• Efficiency ratings: Heat pump ratings include Heating Seasonal Performance Factor (HSPF), which measures heating efficiency, along with Seasonal Energy Efficiency Ratio and Energy Efficiency Ratio (SEER2 and EER2), which measure cooling efficiency. Higher performance ratings generally lead to incrementally better system performance. This can be a valuable distinguishing factor when comparing brands/models.
  • Incentive and tax credit eligibility: Your bid will likely include the Energy Trust of Oregon incentive amount and available tax credits for each unique system being proposed. If you do not see any mention of incentives and/or tax credits, double check with the contractor(s) before comparing total costs between each of the bids. Be sure to have any promised credits listed out in writing before signing the bid.

Comparing services

Remember, you are not just purchasing a piece of equipment, you are also hiring a company to perform the installation. Look out for services included and not included that can impact the overall performance of your heating system. Some key services include:

  • Heat loss calculation: This is a very important part of designing a heat pump system that is right for your specific home. Contractors should complete an analysis of your home including wall/floor/window measurements, insulation levels and other energy-related components. A heat loss calculation will ensure the contractor is choosing a properly sized system. The size of a heat pump determines the amount of heating and cooling a heat pump delivers when running at full speed. For example, a 3-ton heat pump delivers 3 tons (or 36,000 BTU) of conditioned air.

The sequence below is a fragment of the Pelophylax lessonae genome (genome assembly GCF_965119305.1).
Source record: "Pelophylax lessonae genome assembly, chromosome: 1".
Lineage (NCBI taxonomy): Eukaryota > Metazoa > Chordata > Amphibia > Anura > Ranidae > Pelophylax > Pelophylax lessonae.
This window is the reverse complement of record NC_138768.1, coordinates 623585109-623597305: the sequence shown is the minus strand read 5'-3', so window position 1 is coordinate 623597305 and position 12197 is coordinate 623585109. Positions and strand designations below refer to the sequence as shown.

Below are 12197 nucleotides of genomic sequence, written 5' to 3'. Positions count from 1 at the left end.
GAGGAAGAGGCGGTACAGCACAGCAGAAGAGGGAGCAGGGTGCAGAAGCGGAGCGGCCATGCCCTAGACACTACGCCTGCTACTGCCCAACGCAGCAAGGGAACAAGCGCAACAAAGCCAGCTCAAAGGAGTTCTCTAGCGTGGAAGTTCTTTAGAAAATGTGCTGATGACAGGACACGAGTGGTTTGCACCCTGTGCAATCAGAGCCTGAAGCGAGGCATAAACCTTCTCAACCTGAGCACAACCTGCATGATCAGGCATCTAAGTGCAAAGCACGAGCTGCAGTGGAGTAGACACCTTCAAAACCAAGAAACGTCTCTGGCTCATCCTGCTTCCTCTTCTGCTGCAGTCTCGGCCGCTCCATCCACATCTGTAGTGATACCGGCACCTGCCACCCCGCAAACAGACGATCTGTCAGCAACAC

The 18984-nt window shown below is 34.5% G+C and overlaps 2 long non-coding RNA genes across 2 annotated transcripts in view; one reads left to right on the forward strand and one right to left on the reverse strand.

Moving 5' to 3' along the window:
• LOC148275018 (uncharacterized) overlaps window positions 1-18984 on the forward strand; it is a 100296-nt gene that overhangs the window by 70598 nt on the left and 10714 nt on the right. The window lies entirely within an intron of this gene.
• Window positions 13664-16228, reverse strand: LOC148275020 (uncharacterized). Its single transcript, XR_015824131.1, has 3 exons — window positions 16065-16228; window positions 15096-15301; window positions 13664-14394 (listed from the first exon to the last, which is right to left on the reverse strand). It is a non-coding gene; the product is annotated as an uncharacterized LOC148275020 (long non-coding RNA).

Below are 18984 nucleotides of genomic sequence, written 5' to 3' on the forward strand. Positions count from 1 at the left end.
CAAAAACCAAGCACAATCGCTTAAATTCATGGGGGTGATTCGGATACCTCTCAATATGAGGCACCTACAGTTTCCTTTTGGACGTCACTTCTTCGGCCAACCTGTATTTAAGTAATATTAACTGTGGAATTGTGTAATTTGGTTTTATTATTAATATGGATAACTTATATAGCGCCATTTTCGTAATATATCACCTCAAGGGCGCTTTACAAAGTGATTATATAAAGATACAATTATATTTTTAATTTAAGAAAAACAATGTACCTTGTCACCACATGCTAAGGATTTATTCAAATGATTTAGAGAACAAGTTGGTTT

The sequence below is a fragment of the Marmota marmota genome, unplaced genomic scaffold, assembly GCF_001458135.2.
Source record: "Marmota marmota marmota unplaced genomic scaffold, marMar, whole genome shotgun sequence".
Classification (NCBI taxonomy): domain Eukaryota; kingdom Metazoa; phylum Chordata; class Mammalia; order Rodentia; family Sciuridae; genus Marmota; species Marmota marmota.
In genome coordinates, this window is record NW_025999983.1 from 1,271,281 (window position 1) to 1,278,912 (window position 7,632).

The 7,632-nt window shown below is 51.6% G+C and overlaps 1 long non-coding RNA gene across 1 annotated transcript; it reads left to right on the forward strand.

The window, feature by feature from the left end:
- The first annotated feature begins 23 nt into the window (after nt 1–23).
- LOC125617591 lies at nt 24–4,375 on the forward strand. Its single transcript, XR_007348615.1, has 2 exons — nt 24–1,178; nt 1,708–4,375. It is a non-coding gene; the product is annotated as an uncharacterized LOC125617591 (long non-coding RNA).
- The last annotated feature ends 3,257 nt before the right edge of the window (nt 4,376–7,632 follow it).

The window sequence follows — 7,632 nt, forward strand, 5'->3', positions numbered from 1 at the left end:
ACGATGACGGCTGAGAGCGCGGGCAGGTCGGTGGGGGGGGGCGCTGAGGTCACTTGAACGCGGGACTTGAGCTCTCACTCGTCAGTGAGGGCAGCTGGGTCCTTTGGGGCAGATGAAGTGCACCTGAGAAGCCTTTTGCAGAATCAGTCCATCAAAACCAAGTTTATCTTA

An oversized system will likely cycle on and off too frequently, significantly reducing energy efficiency and putting extra strain on various parts. An undersized system will struggle to maintain the desired temperature and can rely heavily on backup heat.

Ask your contractor if they are using a heat loss calculation to determine the right size of a heat pump for your home. You can also ask to see the results of the calculation to confirm the resulting heat loss value (measured in BTUs) is similar to the size of the proposed heat pump (also measured in BTUs).

  • Confirming condition of ducts: When a contractor is proposing a new heating system that transfers air through ducts, it is important to know that they have reviewed the condition of the existing ductwork. This assessment should occur before they provide a bid for their services. Even if they are not prepared to make improvements to the duct system, you will want to have confidence that your new heating system is able to deliver air sufficiently throughout your home. This is especially important if your ducts travel through an attic or crawlspace, as both energy loss and air quality can be significantly impacted by duct leaks and insufficient insulation. Don’t hesitate to ask your contractor if they performed an assessment of the ducts in your home before moving forward with the installation.